For many companies navigating remote work at scale for the first time, relying on cloud providers to deal with infrastructure is easier than keeping administrators on site within the IT department to manage servers.
Amazon and Microsoft both have virtual desktop services. These cloud-based offers have seen an uptick since the start of the global pandemic. These are applications that are helpful for companies that want to keep their employees productive as they work from home or in our worlds new hybrid working environment where we will work some days from home and other days in the office.
Google has a similar product called “Cloudtop” that employees use to access internal programs. However, Google’s cloud customers do not have access to Cloudtop. Google customers wanting a virtual desktop solution will need to go to a third-party solutions instead.
An example of this is when Zoom saw a surge in new customers during the pandemic, the video-calling software company signed up for additional Amazon WorkSpace virtual desktop licenses for its help desk employees, Amazon said in November.
For Microsoft, they made a noted on its recent earnings call that usage of Windows Virtual Desktop tripled during the quarter, as organizations deployed virtual desktops and apps on Azure to enable secure remote work.
Google first made its Cloudtop service available to employees in 2017. It is meant to help them build software, interact with internal systems, and communicate through internet chat functionality. The service offers support for desktops running the Linux and Windows operating systems.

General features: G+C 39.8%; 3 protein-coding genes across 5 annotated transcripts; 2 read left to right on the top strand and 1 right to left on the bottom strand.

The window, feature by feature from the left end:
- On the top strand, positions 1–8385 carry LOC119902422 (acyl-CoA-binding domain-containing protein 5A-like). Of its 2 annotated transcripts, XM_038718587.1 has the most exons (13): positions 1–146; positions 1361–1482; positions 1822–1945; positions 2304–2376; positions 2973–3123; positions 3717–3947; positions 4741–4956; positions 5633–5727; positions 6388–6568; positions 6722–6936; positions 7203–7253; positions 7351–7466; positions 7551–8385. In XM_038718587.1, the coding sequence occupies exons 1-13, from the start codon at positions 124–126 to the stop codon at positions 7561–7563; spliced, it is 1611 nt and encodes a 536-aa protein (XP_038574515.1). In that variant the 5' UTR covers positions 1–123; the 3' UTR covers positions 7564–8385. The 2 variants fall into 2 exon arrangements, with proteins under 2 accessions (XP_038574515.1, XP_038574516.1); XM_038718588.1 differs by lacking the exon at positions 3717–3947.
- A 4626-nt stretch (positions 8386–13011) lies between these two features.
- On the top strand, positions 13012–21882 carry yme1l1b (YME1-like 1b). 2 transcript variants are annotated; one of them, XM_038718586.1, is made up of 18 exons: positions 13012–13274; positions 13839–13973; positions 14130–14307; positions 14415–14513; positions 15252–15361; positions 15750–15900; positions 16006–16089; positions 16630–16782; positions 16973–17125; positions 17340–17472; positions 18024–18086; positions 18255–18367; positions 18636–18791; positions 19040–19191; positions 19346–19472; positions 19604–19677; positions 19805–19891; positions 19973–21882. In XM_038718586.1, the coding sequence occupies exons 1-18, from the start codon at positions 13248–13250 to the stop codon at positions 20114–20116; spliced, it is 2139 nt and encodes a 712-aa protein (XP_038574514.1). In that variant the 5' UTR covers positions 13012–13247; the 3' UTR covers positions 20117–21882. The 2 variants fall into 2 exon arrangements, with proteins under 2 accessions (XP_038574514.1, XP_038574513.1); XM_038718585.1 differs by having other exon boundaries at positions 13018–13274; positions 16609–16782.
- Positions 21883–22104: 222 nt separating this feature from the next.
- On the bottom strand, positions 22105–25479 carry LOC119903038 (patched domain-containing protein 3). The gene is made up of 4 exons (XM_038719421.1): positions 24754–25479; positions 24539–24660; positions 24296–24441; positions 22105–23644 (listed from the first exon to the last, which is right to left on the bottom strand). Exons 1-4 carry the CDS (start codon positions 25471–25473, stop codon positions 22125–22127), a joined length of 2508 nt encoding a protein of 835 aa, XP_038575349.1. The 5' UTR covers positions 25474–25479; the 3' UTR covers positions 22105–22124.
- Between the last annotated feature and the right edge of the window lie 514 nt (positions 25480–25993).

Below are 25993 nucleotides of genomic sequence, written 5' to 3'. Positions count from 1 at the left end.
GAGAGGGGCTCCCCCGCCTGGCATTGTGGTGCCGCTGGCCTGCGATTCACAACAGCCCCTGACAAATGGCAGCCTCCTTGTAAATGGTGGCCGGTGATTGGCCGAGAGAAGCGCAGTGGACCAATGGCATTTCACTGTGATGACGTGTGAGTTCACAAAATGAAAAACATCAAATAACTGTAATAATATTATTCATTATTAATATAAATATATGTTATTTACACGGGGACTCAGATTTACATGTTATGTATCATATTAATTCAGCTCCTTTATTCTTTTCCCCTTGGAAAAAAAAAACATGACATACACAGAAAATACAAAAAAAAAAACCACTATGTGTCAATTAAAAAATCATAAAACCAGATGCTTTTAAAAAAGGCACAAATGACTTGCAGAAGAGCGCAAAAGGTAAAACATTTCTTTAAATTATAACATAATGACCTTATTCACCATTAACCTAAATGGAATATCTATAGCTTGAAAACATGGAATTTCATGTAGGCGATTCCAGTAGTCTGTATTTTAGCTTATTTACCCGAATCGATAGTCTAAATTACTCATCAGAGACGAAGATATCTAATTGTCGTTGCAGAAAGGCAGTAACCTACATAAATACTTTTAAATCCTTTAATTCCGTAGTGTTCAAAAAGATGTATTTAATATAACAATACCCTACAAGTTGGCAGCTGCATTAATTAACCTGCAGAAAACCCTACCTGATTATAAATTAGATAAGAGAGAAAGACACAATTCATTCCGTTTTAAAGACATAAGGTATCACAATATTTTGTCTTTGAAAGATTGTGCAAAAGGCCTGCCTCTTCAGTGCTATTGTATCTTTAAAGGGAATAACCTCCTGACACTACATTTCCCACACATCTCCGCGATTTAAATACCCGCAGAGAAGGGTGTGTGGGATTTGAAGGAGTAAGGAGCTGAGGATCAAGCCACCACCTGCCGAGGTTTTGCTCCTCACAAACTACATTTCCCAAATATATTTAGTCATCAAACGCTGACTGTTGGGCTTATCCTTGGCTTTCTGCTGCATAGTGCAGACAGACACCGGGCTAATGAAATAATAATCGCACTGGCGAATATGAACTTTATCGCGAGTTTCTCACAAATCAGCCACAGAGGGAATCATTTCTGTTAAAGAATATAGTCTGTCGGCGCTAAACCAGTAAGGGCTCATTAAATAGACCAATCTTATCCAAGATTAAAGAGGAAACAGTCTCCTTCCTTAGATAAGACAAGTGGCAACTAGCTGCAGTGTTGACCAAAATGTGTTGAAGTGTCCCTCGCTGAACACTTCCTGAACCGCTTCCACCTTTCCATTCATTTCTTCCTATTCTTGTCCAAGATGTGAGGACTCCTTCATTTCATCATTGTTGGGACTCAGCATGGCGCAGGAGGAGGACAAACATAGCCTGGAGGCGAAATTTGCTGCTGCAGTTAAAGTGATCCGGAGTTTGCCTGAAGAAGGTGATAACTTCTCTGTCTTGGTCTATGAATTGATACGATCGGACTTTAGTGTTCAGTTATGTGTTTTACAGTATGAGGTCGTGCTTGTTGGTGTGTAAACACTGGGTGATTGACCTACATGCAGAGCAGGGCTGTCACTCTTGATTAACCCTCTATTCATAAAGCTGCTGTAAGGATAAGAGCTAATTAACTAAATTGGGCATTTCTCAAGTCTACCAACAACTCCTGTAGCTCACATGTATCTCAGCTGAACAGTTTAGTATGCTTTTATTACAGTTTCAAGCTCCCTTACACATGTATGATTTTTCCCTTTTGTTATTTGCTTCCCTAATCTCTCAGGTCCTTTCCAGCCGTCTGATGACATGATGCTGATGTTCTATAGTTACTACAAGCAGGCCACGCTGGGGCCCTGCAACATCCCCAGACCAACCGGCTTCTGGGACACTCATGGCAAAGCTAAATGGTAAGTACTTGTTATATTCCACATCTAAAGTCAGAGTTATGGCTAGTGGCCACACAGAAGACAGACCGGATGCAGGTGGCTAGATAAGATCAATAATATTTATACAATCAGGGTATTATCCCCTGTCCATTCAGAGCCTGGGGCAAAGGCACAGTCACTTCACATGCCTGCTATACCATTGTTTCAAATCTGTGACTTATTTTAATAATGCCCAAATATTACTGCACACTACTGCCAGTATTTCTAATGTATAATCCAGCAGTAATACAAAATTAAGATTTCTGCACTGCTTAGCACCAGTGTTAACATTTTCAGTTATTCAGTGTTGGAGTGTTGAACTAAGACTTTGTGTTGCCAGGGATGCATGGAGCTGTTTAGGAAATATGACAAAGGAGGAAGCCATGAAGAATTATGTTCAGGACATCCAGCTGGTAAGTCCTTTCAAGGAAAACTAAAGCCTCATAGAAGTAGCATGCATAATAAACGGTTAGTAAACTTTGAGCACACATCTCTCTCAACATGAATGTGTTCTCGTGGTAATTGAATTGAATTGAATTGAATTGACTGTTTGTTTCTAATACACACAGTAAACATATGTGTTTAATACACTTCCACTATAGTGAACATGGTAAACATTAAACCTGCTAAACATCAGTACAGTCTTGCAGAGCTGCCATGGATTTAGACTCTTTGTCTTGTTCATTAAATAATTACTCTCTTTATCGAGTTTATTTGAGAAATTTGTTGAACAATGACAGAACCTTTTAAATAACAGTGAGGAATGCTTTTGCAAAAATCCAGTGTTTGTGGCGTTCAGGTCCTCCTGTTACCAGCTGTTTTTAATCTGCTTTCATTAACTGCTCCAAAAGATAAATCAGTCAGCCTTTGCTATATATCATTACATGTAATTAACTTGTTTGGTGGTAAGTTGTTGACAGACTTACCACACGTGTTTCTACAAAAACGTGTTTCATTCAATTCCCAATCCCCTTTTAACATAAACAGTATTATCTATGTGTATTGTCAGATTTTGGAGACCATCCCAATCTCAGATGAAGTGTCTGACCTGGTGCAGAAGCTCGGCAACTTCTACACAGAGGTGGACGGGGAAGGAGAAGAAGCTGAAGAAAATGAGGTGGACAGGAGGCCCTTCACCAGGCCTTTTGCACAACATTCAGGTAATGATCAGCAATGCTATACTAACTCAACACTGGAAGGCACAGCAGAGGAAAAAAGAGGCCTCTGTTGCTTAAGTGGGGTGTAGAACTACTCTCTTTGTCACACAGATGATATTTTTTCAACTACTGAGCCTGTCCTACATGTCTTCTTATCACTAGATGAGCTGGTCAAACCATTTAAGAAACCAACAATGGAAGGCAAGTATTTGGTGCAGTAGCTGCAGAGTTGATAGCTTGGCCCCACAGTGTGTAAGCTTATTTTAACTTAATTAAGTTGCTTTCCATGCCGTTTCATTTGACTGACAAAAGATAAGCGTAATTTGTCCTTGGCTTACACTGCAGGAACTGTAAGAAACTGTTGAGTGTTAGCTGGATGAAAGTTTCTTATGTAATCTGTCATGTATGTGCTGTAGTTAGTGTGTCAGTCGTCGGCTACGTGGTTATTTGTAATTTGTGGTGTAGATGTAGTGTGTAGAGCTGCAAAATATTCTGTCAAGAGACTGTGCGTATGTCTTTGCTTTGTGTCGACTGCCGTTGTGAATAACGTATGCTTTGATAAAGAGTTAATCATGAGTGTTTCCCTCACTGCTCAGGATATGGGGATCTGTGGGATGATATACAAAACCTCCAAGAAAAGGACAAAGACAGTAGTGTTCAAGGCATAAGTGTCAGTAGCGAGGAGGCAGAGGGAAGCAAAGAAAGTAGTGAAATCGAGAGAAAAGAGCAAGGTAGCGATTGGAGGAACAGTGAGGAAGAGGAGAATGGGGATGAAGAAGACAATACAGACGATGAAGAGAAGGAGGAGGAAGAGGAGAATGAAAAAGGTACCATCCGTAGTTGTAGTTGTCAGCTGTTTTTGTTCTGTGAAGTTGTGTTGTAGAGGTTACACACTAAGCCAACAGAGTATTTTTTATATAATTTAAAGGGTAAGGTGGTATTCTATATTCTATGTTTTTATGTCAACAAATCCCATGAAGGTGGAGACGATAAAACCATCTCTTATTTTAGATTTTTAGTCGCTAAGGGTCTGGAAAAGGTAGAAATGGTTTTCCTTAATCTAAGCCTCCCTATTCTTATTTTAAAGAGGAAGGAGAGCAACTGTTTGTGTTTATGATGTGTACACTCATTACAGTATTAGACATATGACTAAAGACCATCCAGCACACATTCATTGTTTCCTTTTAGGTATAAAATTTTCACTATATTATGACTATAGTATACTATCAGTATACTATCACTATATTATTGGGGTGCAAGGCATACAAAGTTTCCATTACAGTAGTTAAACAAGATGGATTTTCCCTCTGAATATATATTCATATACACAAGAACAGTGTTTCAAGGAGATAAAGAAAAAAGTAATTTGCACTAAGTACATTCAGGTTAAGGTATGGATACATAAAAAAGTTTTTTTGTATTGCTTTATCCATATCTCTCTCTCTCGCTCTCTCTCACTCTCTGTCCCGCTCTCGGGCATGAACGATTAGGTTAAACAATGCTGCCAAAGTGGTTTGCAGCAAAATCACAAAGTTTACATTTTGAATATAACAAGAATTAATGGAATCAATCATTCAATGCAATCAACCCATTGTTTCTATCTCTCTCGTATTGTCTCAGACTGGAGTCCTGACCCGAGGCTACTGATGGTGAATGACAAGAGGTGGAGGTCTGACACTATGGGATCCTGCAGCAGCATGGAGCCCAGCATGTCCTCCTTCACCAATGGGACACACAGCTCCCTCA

In a Google published a paper on its virtual desktop software it was stated that over 25% of Google employees use virtual desktops, and Google migrated the software to its public cloud from its corporate infrastructure to improve the user/employee experience and decrease the total cost of ownership.
Examples of companies using virtual desktops are Telus, who uses a product from privately held Itopia on Google’s cloud, while Equifax relies on Citrix software on the Google cloud. Other customers use a product from privately held Workspot.
These products have gained momentum since the COVID-19 appeared. In 2020 revenue growth from Citrix’s Workspace segment, which includes its virtual desktop software, grew over 10% year over year, compared with 5% in the prior year. It’s profitable revenue, too: Citrix reported a gross margin in excess of 80%.
Cloud Desktop Applications:
- Citrix – A software company that provides server, application and desktop virtualization, networking, software as a service, and cloud computing technologies.
- Workspot- A provider of enterprise software to help IT departments deliver apps and data to mobile devices.
- Itopia – Cloud Automation stack to make it easy to rapidly deploy thousands of Windows 10, RDS, or Linux virtual desktops & apps to most any device. Leverages the power of Google Cloud’s IaaS and PaaS products. Pairs automation with Google Cloud’s high-speed network, so enterprises can manage productivity workloads at global scale.
- Amazon Workspace – a cloud desktop that can be used for day-to-day business tasks such as editing documents, accessing web applications, and sending/receiving company email.
- Microsoft Virtual Desktop – comprises the Windows desktops and apps delivered to users which is hosted as a service on Azure by Microsoft. Desktops and apps can be deployed on virtual machines (VMs) in Azure regions.